Lake Achensee and the Achental valley form the border between the..
Burrowed within Austria’s Kitzbühal Alps are two neighbouring valleys – Alpbachtal on the one side and Wildschönau on the other, where you can meet halfway up on the Schatzberg Mountain.
A valley of four villages, each increases in altitude as they climb towards the adjacent Zillertaler Alpen. First Niederau at 824m and the starting point to the Markbachjoch mountain, Oberau at 938m, Auffach standing at 869m before the climb to the Schatzberg and Thierbach at 1175m.
Based in the centre, in Oberau, I spent two days exploring the valley before moving on to Alpbachtal. From the ground to the skies, village to high alpine, Wildschönau is a nature haven, cheese heaven and the European hotspot for sky-high adrenalin.
Biking and Hiking the
Before I took to the mountains for adventure, I decided to explore a little on ground by e-bike, casually drifting through the villages filled with traditional farmhouses. Starting at my hotel in Oberau (where I was able to hire my e-bike) and ending in Niederau, it was a casual three hours of bike riding within a peaceful and idilyic setting and provided the chance to explore without taking on anything too strenuous.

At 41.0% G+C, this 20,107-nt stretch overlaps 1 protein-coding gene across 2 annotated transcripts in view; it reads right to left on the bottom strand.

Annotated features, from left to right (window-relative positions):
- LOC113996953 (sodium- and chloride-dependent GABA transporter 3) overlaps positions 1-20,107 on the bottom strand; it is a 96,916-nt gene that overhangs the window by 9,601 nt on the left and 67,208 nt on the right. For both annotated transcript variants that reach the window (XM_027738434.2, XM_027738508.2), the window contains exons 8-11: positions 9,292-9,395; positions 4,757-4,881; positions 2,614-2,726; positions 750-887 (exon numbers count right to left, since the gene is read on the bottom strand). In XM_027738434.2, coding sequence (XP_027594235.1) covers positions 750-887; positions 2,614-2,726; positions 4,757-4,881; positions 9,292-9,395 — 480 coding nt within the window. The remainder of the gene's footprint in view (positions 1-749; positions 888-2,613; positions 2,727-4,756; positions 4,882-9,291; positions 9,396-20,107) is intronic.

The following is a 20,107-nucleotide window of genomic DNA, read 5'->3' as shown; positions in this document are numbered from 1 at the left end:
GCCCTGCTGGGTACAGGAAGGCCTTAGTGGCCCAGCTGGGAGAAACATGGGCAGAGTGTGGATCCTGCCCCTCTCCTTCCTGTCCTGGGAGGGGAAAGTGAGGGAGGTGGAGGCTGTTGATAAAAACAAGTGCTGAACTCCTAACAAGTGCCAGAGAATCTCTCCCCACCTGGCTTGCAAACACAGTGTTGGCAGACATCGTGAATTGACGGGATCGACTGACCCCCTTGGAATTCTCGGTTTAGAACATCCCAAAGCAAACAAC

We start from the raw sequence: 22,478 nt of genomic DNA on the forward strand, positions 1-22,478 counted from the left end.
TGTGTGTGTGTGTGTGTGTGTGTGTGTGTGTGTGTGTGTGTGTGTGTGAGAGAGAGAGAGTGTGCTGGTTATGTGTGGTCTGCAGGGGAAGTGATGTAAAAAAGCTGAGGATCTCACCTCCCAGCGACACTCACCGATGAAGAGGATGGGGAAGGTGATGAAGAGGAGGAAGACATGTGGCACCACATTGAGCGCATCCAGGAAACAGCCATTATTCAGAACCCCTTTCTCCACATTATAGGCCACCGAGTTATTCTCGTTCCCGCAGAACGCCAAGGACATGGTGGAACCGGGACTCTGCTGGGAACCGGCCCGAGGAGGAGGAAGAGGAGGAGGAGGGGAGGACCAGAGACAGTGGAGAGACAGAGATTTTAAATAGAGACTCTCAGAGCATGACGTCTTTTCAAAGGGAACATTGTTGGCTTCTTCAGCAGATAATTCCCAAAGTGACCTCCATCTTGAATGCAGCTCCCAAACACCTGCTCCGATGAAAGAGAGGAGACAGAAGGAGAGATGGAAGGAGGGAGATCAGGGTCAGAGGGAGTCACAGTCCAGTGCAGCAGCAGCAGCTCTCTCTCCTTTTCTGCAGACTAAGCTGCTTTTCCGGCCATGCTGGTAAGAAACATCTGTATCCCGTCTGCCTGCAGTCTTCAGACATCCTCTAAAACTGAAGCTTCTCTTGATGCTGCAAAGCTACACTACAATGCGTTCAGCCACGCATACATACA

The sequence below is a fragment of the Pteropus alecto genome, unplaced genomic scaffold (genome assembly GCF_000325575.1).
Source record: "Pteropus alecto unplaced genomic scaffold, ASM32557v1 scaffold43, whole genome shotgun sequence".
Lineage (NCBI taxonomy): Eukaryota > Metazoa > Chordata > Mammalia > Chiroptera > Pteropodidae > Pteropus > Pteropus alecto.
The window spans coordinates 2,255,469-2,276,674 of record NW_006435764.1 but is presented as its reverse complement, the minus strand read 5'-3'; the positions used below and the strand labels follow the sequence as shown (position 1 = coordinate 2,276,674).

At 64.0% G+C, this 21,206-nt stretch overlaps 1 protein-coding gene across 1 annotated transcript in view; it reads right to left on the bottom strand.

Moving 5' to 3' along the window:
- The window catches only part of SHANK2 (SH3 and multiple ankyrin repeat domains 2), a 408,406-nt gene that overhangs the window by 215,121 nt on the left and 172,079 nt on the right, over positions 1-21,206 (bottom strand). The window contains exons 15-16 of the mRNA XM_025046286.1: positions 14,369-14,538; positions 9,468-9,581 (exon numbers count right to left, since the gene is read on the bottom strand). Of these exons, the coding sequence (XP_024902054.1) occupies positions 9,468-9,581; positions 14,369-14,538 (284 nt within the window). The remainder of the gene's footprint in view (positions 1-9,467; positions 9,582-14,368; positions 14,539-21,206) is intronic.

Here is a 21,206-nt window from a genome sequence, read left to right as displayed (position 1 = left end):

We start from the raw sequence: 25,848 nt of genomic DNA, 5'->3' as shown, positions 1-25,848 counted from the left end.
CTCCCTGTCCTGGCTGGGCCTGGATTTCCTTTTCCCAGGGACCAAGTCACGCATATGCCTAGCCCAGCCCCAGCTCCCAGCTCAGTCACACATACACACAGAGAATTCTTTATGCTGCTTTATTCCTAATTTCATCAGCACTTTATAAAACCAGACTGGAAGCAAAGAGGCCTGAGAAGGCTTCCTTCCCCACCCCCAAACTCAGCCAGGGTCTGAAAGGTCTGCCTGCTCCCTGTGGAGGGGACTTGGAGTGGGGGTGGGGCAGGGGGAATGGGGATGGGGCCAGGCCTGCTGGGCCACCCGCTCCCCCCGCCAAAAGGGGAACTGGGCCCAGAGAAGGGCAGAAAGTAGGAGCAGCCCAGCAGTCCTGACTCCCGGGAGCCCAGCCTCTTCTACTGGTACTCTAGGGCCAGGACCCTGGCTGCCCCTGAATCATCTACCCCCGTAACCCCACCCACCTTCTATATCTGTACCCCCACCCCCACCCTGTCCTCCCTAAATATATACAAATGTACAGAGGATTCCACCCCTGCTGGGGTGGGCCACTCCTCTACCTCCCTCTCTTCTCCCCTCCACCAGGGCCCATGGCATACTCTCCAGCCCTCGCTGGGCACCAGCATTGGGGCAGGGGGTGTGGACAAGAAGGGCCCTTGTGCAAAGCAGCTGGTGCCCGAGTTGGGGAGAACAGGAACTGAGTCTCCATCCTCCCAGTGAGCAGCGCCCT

These two villages in particular are easily connected but a straight main road, making it easy to navigate between the two while getting off-track along the way, like on secluded-feeling forest track that runs behind the Bergbauernmusuem.
Wildschönau is also perfect to explore by foot with an extensive network of walking paths – over 300km of tracks through valleys beds and farms, high pastures and pine forests and more challenging, mountainous terrain. A series of weekday walks are free with the Wildschönau Card, including Schrofen mountain, which is well-known for its restaurant serving some of the best traditional dishes from the region, Birgit farm and its herb garden at 1030m, where a local expert brews up some great herbal teas and natural remedies and the Minz path from Oberau eventually leads you up to the Kragenjoch Mountain, flanked by a pathway of wild flowers.
Markbachjoch Mountain Views – Valley Panorama
As the Summer days draw to a close, cooler autumn air sets in and the cows live out their last days up high on the alpine before they return to the valleys below. I enjoy these months of alpine green against the endless mountain backdrops, before waiting for the snow and the ski season sets in.
However, the Markbachjoch Mountain at 1500m has one of the best panorama views of the ranges in Tirol, including the Rofan and Wilder Kaiser Mountains. These elevated alpine heights are great for short strolls or longer hikes, where people walk to the Holz Alm for the cheese and to the Horler Stiegl chapel at the Rosskopf peak.
The mountain top may have been shrouded in mist on the day I was due to fly, but I soon learnt not to discount a cloudy day when it comes to this kind of adventure. I went paragliding in Wildschönau when the clouds were rolling in high up on the Zillertal Alps, and my tandem pilot said we should take the opportunity to float through them and find ‘the hole’ from which we entered the valley bed below. It felt like we had found a magical portal to another world.